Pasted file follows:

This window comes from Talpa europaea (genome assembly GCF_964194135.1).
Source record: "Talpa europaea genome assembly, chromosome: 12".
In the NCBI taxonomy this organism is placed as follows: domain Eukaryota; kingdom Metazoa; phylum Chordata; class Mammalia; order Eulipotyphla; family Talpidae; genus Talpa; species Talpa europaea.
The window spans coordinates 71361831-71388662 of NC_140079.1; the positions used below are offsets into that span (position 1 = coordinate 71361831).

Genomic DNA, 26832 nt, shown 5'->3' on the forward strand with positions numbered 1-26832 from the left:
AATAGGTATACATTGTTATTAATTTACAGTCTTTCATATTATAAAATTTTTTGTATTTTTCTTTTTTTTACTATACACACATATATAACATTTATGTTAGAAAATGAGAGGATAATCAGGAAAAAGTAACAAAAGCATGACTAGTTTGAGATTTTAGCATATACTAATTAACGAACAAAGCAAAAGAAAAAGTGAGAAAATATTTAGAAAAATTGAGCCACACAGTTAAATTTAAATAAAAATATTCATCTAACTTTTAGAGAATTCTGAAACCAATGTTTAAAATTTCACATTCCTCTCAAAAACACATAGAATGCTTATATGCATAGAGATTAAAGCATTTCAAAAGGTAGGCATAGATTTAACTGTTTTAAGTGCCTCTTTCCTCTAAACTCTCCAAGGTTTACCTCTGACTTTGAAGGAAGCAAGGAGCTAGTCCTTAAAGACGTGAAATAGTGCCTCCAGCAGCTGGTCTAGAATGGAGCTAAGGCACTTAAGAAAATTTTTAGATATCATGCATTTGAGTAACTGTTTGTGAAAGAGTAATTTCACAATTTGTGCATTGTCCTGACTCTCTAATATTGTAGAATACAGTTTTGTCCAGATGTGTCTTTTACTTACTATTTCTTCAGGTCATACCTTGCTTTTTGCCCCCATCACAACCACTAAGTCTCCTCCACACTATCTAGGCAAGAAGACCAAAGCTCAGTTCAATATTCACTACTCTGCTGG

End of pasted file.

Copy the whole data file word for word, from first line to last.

This window comes from Talpa europaea (genome assembly GCF_964194135.1).
Source record: "Talpa europaea genome assembly, chromosome: 12".
In the NCBI taxonomy this organism is placed as follows: domain Eukaryota; kingdom Metazoa; phylum Chordata; class Mammalia; order Eulipotyphla; family Talpidae; genus Talpa; species Talpa europaea.
The window spans coordinates 71361831-71388662 of NC_140079.1; the positions used below are offsets into that span (position 1 = coordinate 71361831).

Genomic DNA, 26832 nt, shown 5'->3' on the forward strand with positions numbered 1-26832 from the left:
AATAGGTATACATTGTTATTAATTTACAGTCTTTCATATTATAAAATTTTTTGTATTTTTCTTTTTTTTACTATACACACATATATAACATTTATGTTAGAAAATGAGAGGATAATCAGGAAAAAGTAACAAAAGCATGACTAGTTTGAGATTTTAGCATATACTAATTAACGAACAAAGCAAAAGAAAAAGTGAGAAAATATTTAGAAAAATTGAGCCACACAGTTAAATTTAAATAAAAATATTCATCTAACTTTTAGAGAATTCTGAAACCAATGTTTAAAATTTCACATTCCTCTCAAAAACACATAGAATGCTTATATGCATAGAGATTAAAGCATTTCAAAAGGTAGGCATAGATTTAACTGTTTTAAGTGCCTCTTTCCTCTAAACTCTCCAAGGTTTACCTCTGACTTTGAAGGAAGCAAGGAGCTAGTCCTTAAAGACGTGAAATAGTGCCTCCAGCAGCTGGTCTAGAATGGAGCTAAGGCACTTAAGAAAATTTTTAGATATCATGCATTTGAGTAACTGTTTGTGAAAGAGTAATTTCACAATTTGTGCATTGTCCTGACTCTCTAATATTGTAGAATACAGTTTTGTCCAGATGTGTCTTTTACTTACTATTTCTTCAGGTCATACCTTGCTTTTTGCCCCCATCACAACCACTAAGTCTCCTCCACACTATCTAGGCAAGAAGACCAAAGCTCAGTTCAATATTCACTACTCTGCTGG